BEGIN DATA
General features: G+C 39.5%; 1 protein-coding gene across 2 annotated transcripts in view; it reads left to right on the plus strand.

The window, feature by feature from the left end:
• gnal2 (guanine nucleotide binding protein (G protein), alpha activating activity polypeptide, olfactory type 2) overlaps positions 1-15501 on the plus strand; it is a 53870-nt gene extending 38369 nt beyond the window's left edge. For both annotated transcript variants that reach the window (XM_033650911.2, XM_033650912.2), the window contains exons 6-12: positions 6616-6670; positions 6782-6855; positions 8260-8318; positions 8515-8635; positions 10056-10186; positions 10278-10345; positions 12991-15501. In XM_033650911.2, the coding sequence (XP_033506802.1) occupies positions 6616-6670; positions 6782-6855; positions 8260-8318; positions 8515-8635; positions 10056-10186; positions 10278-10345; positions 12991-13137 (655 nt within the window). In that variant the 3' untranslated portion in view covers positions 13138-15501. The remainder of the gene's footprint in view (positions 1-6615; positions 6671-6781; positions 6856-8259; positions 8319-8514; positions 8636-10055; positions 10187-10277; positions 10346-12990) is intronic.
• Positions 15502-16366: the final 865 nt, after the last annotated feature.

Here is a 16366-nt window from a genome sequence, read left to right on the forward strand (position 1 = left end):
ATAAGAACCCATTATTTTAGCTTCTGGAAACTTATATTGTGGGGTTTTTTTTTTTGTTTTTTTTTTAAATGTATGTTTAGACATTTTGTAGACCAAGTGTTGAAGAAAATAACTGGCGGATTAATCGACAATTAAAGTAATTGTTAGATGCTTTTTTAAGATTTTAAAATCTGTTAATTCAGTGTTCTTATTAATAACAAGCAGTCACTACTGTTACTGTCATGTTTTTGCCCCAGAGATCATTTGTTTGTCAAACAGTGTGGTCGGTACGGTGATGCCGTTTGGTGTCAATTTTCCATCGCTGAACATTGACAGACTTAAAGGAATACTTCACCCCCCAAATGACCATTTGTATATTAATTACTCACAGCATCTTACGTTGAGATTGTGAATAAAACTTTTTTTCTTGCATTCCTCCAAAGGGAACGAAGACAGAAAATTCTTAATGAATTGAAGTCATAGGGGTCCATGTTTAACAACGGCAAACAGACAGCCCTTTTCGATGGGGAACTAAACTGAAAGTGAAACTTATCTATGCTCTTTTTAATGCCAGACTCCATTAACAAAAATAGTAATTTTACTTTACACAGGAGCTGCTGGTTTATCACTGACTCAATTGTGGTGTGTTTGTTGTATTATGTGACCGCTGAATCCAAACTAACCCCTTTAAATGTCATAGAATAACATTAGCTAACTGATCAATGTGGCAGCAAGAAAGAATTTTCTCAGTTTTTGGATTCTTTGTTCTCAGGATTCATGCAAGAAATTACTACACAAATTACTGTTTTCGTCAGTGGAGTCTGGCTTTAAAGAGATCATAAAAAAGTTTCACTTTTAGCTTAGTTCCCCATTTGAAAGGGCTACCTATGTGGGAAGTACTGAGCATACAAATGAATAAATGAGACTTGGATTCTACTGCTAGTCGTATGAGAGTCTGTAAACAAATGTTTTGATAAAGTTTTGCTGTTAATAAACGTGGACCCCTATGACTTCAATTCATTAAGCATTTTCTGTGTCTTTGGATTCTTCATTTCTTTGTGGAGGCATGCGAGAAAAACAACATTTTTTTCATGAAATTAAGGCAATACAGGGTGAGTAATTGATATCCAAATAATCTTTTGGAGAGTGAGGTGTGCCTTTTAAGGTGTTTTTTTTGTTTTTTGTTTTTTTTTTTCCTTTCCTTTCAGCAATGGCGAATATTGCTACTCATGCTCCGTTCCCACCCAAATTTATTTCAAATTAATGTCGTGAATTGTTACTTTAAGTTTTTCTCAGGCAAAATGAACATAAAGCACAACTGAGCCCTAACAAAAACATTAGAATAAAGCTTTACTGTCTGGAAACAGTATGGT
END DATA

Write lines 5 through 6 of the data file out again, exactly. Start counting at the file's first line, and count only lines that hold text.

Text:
Here is a 16366-nt window from a genome sequence, read left to right on the forward strand (position 1 = left end):
ATAAGAACCCATTATTTTAGCTTCTGGAAACTTATATTGTGGGGTTTTTTTTTTTGTTTTTTTTTTAAATGTATGTTTAGACATTTTGTAGACCAAGTGTTGAAGAAAATAACTGGCGGATTAATCGACAATTAAAGTAATTGTTAGATGCTTTTTTAAGATTTTAAAATCTGTTAATTCAGTGTTCTTATTAATAACAAGCAGTCACTACTGTTACTGTCATGTTTTTGCCCCAGAGATCATTTGTTTGTCAAACAGTGTGGTCGGTACGGTGATGCCGTTTGGTGTCAATTTTCCATCGCTGAACATTGACAGACTTAAAGGAATACTTCACCCCCCAAATGACCATTTGTATATTAATTACTCACAGCATCTTACGTTGAGATTGTGAATAAAACTTTTTTTCTTGCATTCCTCCAAAGGGAACGAAGACAGAAAATTCTTAATGAATTGAAGTCATAGGGGTCCATGTTTAACAACGGCAAACAGACAGCCCTTTTCGATGGGGAACTAAACTGAAAGTGAAACTTATCTATGCTCTTTTTAATGCCAGACTCCATTAACAAAAATAGTAATTTTACTTTACACAGGAGCTGCTGGTTTATCACTGACTCAATTGTGGTGTGTTTGTTGTATTATGTGACCGCTGAATCCAAACTAACCCCTTTAAATGTCATAGAATAACATTAGCTAACTGATCAATGTGGCAGCAAGAAAGAATTTTCTCAGTTTTTGGATTCTTTGTTCTCAGGATTCATGCAAGAAATTACTACACAAATTACTGTTTTCGTCAGTGGAGTCTGGCTTTAAAGAGATCATAAAAAAGTTTCACTTTTAGCTTAGTTCCCCATTTGAAAGGGCTACCTATGTGGGAAGTACTGAGCATACAAATGAATAAATGAGACTTGGATTCTACTGCTAGTCGTATGAGAGTCTGTAAACAAATGTTTTGATAAAGTTTTGCTGTTAATAAACGTGGACCCCTATGACTTCAATTCATTAAGCATTTTCTGTGTCTTTGGATTCTTCATTTCTTTGTGGAGGCATGCGAGAAAAACAACATTTTTTTCATGAAATTAAGGCAATACAGGGTGAGTAATTGATATCCAAATAATCTTTTGGAGAGTGAGGTGTGCCTTTTAAGGTGTTTTTTTTGTTTTTTGTTTTTTTTTTTCCTTTCCTTTCAGCAATGGCGAATATTGCTACTCATGCTCCGTTCCCACCCAAATTTATTTCAAATTAATGTCGTGAATTGTTACTTTAAGTTTTTCTCAGGCAAAATGAACATAAAGCACAACTGAGCCCTAACAAAAACATTAGAATAAAGCTTTACTGTCTGGAAACAGTATGGT